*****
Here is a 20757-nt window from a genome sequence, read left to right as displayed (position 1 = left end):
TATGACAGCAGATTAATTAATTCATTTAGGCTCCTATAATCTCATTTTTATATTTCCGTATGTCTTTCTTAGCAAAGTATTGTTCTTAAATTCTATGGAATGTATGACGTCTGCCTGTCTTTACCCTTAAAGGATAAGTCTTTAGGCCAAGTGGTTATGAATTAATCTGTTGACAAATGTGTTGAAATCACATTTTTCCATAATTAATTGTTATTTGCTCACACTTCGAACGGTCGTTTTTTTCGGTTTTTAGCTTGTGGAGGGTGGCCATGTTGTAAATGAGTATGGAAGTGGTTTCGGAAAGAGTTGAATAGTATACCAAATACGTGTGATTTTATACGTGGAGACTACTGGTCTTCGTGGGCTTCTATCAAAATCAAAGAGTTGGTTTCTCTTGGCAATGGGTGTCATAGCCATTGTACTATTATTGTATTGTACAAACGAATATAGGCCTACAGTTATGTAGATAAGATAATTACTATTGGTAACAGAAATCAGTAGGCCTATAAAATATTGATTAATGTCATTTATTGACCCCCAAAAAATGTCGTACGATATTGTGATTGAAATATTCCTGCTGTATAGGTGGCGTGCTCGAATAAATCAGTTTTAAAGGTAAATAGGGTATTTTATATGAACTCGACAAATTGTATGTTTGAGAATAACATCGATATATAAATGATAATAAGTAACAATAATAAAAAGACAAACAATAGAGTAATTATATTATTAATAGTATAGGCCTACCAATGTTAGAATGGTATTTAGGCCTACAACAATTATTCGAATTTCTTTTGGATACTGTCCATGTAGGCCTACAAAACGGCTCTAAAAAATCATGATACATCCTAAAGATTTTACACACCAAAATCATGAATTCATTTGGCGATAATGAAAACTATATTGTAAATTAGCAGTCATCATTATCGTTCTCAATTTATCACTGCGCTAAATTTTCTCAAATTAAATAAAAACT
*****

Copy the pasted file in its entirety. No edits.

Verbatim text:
Here is a 20757-nt window from a genome sequence, read left to right as displayed (position 1 = left end):
TATGACAGCAGATTAATTAATTCATTTAGGCTCCTATAATCTCATTTTTATATTTCCGTATGTCTTTCTTAGCAAAGTATTGTTCTTAAATTCTATGGAATGTATGACGTCTGCCTGTCTTTACCCTTAAAGGATAAGTCTTTAGGCCAAGTGGTTATGAATTAATCTGTTGACAAATGTGTTGAAATCACATTTTTCCATAATTAATTGTTATTTGCTCACACTTCGAACGGTCGTTTTTTTCGGTTTTTAGCTTGTGGAGGGTGGCCATGTTGTAAATGAGTATGGAAGTGGTTTCGGAAAGAGTTGAATAGTATACCAAATACGTGTGATTTTATACGTGGAGACTACTGGTCTTCGTGGGCTTCTATCAAAATCAAAGAGTTGGTTTCTCTTGGCAATGGGTGTCATAGCCATTGTACTATTATTGTATTGTACAAACGAATATAGGCCTACAGTTATGTAGATAAGATAATTACTATTGGTAACAGAAATCAGTAGGCCTATAAAATATTGATTAATGTCATTTATTGACCCCCAAAAAATGTCGTACGATATTGTGATTGAAATATTCCTGCTGTATAGGTGGCGTGCTCGAATAAATCAGTTTTAAAGGTAAATAGGGTATTTTATATGAACTCGACAAATTGTATGTTTGAGAATAACATCGATATATAAATGATAATAAGTAACAATAATAAAAAGACAAACAATAGAGTAATTATATTATTAATAGTATAGGCCTACCAATGTTAGAATGGTATTTAGGCCTACAACAATTATTCGAATTTCTTTTGGATACTGTCCATGTAGGCCTACAAAACGGCTCTAAAAAATCATGATACATCCTAAAGATTTTACACACCAAAATCATGAATTCATTTGGCGATAATGAAAACTATATTGTAAATTAGCAGTCATCATTATCGTTCTCAATTTATCACTGCGCTAAATTTTCTCAAATTAAATAAAAACT